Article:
You MUST make a trade off. More megapixels, more per-pixel noise, fewer megapixels, less per-pixel noise. Doesn't matter if you reduce sensor pixel count, or downsample in post, either way, it's the same tradeoff. Assuming we stick with current technology, we could DOUBLE quantum efficiency for all sensors that have less than 50% (which isn't that many these days, most sensors are 49-51% Q.E. at least now). If we double quantum efficiency, and leave pixel size the same, that only means that ISO 6400 is now as good as ISO 3200. At the same time, ISO 100 got a stop better as well! It is now as good as a native ISO 50 would have been on a sensor with a Q.E. of 50%. Once were at 100% Q.E. (also technically infeasible...at best we could get somewhere around 90% or so with extreme cooling to -80°C), that's it...we cannot improve quantum efficiency any more. ISO 6400, for that sensor resolution, is the best it's going to be without taking some radical departure from standard sensor designs.
Some patents exist, like color splitting filters, as an alternative to color filter arrays. This might get you another half stop or so. So, ISO 6400 might look as good as ISO 2500. Maybe we employ some kind of layered photodiode...its been done in Foveon-type sensors, however its tricky and the impact on noise is minimal in practice. We might gain another half stop...so ISO 6400 now looks like ISO 1600. Back-illuminated sensor design might get us a small fraction of a stop for pixel sizes as big as they are in DSLRs...it wouldn't be worth the added fabrication costs. That about exhausts the extreme measures we could take to improve ISO 6400. Our sensors will now probably cost a good three to four times as much as they did if we employ all of these techniques...all for two stops of ISO improvement. Were still a long, long ways from ISO 6400 looking anything remotely as good as ISO 100, however...and there is still that nagging little fact that every time we improve ISO 6400, we also improve ISO 100. We never actually achieve the goal of normalizing noise at all ISO settings, because anything we do to make ISO 6400 better makes all the other ISO settings better as well.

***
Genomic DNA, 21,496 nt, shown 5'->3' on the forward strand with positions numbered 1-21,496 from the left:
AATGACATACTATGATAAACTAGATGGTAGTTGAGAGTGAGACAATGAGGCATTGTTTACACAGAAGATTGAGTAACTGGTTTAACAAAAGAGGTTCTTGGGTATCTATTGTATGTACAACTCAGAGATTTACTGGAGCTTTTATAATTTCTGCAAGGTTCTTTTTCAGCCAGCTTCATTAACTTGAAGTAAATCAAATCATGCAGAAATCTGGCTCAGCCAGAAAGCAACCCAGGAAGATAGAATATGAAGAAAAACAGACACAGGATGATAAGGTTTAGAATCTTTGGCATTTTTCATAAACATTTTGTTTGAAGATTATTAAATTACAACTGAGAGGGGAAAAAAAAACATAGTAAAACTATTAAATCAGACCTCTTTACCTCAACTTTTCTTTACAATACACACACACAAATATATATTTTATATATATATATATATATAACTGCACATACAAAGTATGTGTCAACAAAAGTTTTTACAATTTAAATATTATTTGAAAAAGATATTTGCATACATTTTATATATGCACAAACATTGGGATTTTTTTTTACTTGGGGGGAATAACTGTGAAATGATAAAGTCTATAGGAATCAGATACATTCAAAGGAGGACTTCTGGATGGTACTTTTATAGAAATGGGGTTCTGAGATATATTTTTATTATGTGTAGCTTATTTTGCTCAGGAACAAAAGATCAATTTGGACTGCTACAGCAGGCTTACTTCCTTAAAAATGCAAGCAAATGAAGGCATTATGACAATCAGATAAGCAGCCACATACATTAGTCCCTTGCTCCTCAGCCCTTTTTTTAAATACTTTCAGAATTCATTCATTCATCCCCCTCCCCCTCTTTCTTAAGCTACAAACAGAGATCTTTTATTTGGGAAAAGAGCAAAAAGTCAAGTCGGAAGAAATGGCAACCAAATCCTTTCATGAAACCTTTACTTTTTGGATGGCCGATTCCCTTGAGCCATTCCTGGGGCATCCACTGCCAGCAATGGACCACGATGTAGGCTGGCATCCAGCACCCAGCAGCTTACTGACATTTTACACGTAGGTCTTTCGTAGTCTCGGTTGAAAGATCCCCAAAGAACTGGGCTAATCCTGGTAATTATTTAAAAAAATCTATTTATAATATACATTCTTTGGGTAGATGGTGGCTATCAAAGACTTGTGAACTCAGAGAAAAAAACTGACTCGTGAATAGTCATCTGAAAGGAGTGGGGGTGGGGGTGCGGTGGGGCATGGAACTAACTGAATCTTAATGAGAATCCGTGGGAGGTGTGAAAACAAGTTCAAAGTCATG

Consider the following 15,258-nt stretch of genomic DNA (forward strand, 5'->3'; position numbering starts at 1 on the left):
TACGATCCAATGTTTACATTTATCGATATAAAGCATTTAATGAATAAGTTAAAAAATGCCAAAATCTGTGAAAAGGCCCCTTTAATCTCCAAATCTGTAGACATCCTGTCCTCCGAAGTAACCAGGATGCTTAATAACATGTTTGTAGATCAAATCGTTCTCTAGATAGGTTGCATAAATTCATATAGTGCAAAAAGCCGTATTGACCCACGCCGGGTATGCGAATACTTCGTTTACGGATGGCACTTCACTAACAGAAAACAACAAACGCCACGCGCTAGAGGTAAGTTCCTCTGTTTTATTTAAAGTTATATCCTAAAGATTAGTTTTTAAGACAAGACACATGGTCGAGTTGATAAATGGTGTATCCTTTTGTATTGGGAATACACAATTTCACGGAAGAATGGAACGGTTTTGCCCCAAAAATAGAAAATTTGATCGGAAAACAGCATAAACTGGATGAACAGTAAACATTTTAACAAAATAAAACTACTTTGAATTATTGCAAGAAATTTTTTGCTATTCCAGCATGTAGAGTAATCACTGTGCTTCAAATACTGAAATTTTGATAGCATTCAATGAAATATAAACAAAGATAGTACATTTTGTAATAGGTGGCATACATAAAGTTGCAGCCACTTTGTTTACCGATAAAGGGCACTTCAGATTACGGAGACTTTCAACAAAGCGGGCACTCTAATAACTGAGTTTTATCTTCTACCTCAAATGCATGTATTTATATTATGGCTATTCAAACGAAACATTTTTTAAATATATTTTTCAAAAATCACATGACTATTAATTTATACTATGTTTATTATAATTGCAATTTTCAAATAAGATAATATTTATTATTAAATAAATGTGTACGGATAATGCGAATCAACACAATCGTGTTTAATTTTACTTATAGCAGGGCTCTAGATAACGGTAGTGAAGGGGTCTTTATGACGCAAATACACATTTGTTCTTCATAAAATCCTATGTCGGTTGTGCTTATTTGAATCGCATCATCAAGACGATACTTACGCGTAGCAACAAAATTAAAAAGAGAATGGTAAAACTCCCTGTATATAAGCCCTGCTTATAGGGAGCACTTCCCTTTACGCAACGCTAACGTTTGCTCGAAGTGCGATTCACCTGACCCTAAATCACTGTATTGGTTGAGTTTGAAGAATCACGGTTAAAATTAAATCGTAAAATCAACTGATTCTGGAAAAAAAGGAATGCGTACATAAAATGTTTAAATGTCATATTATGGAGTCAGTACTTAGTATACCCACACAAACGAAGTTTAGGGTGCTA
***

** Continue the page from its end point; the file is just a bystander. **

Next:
It doesn't matter what you do, there is no normalizing the noise levels of different ISO settings. There will always be noise, at all ISO settings, and noise will increase as the square root of the signal as ISO is increased, because that's simply how the physics works. It is impossible to have the same levels of noise at all ISO settings. It's a matter of physics, not technology. We can't break the laws of physics. And they are already bent pretty far with current sensor technology...it is nothing short of amazing that we get the kind of IQ we currently do out of small form factor sensors with 1100nm pixels...that is as small as a wavelength of deep infrared light!!